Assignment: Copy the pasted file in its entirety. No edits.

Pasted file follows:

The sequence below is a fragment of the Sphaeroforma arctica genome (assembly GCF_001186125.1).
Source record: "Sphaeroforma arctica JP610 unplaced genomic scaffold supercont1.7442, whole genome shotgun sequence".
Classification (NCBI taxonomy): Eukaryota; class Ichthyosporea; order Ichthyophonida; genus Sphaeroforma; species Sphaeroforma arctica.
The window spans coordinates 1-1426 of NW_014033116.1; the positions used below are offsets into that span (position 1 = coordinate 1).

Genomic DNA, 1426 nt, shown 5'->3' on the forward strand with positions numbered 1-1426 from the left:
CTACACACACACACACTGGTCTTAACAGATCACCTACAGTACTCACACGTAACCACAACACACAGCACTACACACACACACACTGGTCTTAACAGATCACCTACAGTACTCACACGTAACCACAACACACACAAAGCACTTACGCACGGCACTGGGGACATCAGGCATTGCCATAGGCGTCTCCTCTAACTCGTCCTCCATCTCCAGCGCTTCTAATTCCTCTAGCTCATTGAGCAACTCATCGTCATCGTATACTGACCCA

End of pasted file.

The sequence below is a fragment of the Sphaeroforma arctica genome (assembly GCF_001186125.1).
Source record: "Sphaeroforma arctica JP610 unplaced genomic scaffold supercont1.7442, whole genome shotgun sequence".
Classification (NCBI taxonomy): Eukaryota; class Ichthyosporea; order Ichthyophonida; genus Sphaeroforma; species Sphaeroforma arctica.
The window spans coordinates 1-1426 of NW_014033116.1; the positions used below are offsets into that span (position 1 = coordinate 1).

Genomic DNA, 1426 nt, shown 5'->3' on the forward strand with positions numbered 1-1426 from the left:
CTACACACACACACACTGGTCTTAACAGATCACCTACAGTACTCACACGTAACCACAACACACAGCACTACACACACACACACTGGTCTTAACAGATCACCTACAGTACTCACACGTAACCACAACACACACAAAGCACTTACGCACGGCACTGGGGACATCAGGCATTGCCATAGGCGTCTCCTCTAACTCGTCCTCCATCTCCAGCGCTTCTAATTCCTCTAGCTCATTGAGCAACTCATCGTCATCGTATACTGACCCA